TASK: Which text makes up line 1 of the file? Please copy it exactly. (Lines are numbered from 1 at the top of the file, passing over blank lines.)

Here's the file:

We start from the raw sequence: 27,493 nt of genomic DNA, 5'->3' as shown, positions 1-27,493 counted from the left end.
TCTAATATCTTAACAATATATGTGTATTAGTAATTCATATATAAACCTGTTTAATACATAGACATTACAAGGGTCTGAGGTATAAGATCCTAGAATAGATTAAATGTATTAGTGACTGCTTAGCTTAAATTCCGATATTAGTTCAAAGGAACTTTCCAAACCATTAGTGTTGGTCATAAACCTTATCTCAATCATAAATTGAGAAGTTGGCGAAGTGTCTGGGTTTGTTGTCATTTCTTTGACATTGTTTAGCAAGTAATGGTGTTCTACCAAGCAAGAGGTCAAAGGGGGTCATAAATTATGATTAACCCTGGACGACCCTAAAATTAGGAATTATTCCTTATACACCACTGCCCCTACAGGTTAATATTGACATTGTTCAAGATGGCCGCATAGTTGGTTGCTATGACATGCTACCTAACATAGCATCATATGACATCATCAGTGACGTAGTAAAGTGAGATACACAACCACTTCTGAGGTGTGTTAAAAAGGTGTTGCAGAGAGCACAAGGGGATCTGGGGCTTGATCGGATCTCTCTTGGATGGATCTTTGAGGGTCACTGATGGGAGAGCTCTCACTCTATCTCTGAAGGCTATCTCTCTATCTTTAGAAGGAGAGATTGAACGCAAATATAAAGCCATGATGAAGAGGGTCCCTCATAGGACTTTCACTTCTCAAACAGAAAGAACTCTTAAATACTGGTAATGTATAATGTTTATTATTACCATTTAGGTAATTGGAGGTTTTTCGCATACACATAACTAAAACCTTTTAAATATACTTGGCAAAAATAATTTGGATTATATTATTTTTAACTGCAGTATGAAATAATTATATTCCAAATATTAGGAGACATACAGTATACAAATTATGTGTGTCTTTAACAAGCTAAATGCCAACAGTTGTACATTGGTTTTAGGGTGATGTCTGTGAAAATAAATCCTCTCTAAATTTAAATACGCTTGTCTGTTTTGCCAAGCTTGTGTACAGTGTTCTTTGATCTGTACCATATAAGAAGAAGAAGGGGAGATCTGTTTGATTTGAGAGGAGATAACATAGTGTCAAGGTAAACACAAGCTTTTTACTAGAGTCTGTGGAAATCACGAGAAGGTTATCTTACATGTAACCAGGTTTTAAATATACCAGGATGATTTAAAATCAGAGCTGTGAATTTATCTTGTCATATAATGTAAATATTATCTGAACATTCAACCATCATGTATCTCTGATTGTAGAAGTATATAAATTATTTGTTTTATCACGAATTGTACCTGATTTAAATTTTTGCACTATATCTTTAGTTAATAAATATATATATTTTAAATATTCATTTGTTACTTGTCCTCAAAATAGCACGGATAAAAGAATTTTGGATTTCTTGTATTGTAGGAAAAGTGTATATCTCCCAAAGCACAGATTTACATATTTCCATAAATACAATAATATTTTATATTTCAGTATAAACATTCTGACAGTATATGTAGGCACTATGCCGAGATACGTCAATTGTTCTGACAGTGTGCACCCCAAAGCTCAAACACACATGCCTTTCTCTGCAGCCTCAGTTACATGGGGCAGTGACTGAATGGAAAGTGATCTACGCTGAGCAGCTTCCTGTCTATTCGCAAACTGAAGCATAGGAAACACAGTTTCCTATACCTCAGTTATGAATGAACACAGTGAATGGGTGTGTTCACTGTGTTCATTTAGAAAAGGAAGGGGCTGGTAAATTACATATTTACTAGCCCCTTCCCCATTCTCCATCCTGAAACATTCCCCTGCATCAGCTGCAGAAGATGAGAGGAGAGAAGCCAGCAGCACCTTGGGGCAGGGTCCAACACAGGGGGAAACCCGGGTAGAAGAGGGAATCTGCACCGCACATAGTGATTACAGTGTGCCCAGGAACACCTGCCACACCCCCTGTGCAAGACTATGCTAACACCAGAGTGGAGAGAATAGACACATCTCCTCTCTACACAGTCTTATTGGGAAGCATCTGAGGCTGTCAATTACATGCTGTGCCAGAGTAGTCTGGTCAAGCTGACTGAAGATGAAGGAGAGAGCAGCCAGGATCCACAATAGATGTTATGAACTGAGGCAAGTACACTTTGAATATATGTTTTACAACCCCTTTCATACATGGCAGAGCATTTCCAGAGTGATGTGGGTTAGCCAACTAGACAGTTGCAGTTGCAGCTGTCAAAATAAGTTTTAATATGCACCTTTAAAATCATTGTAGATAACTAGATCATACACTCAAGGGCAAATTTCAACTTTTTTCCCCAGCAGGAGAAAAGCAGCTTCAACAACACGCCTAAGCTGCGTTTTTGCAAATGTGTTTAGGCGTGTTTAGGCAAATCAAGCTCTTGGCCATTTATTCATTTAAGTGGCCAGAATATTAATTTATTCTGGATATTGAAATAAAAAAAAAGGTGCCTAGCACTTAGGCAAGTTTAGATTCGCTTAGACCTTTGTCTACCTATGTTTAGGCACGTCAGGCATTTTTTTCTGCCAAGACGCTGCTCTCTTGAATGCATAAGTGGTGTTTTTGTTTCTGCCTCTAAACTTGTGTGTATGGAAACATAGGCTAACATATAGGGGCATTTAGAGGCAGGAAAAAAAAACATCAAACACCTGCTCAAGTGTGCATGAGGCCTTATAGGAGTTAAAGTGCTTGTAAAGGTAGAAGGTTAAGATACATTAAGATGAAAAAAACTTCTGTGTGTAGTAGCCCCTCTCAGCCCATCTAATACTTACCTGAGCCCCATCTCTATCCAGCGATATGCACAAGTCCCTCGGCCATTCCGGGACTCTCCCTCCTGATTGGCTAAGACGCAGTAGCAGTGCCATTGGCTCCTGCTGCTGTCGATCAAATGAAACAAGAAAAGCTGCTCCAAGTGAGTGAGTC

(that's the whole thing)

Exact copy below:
We start from the raw sequence: 27,493 nt of genomic DNA, 5'->3' as shown, positions 1-27,493 counted from the left end.